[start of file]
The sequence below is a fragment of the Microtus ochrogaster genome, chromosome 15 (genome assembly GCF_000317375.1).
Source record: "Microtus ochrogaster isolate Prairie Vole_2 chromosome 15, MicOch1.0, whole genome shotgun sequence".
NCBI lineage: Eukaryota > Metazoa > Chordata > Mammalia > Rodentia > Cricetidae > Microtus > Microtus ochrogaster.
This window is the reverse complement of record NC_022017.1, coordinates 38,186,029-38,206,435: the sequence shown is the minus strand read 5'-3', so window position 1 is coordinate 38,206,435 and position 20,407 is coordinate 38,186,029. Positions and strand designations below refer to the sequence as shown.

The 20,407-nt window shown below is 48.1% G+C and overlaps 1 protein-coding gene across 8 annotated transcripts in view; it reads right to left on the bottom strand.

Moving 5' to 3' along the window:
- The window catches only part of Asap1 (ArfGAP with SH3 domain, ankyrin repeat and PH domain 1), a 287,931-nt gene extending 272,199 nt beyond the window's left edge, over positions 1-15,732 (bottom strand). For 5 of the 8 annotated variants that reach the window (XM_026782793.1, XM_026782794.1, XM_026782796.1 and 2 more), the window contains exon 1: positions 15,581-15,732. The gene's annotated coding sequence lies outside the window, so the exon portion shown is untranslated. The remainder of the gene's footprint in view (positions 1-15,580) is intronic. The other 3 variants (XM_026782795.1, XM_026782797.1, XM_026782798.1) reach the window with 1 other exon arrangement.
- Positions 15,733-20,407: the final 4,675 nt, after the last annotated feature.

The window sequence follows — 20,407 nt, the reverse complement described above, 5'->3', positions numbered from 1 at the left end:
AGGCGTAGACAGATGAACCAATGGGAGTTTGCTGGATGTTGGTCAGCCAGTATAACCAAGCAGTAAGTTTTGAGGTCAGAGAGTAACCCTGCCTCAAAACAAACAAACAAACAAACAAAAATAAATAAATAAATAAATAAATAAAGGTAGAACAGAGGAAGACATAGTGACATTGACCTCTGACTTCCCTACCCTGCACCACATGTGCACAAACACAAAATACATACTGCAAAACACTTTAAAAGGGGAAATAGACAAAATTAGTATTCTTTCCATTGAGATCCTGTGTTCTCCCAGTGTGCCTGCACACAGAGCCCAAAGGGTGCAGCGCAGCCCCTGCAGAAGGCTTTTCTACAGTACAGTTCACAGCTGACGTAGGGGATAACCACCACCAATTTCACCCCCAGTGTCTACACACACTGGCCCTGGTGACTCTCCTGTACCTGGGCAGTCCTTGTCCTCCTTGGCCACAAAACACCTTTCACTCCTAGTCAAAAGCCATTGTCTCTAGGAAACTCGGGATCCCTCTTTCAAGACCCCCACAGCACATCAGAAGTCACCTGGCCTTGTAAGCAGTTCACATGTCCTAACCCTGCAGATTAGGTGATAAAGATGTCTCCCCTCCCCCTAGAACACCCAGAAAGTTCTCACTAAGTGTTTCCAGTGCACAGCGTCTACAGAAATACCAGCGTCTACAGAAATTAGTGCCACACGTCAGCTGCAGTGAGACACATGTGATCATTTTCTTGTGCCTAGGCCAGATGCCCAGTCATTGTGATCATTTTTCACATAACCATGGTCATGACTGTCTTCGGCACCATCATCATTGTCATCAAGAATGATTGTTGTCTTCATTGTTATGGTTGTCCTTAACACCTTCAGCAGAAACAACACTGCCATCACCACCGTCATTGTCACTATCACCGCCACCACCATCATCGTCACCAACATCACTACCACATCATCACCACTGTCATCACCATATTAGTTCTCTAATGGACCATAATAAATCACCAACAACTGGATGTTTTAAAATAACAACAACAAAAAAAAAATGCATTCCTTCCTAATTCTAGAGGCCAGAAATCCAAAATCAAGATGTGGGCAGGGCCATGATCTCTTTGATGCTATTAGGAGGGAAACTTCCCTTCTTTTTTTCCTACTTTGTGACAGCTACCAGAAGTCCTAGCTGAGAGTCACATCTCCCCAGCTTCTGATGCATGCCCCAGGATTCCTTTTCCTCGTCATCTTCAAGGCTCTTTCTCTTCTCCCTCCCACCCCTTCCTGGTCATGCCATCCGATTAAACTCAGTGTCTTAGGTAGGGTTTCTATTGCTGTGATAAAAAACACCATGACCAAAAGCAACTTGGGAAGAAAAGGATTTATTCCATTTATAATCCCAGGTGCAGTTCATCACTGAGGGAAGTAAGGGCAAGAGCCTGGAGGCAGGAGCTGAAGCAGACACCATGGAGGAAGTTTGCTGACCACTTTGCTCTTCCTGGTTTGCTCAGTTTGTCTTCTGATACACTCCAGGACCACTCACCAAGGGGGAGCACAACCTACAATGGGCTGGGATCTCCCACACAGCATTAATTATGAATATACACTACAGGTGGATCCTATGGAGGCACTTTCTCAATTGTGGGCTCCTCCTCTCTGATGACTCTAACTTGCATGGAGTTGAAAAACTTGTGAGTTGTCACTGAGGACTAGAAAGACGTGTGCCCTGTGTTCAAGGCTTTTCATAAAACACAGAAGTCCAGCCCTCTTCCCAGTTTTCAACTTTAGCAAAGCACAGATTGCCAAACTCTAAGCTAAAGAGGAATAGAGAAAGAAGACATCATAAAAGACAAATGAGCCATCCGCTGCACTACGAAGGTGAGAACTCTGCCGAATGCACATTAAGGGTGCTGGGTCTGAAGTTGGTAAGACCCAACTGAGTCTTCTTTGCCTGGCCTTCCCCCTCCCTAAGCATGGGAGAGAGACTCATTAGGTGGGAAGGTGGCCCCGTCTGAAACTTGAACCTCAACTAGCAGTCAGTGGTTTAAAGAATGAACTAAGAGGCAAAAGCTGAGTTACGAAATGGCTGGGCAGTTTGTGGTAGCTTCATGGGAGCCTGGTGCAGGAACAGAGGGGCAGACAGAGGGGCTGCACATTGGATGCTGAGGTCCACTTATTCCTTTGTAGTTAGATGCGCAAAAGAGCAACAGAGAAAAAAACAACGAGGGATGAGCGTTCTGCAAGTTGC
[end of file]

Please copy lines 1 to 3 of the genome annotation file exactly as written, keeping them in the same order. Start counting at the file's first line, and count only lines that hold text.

The sequence below is a fragment of the Microtus ochrogaster genome, chromosome 15 (genome assembly GCF_000317375.1).
Source record: "Microtus ochrogaster isolate Prairie Vole_2 chromosome 15, MicOch1.0, whole genome shotgun sequence".
NCBI lineage: Eukaryota > Metazoa > Chordata > Mammalia > Rodentia > Cricetidae > Microtus > Microtus ochrogaster.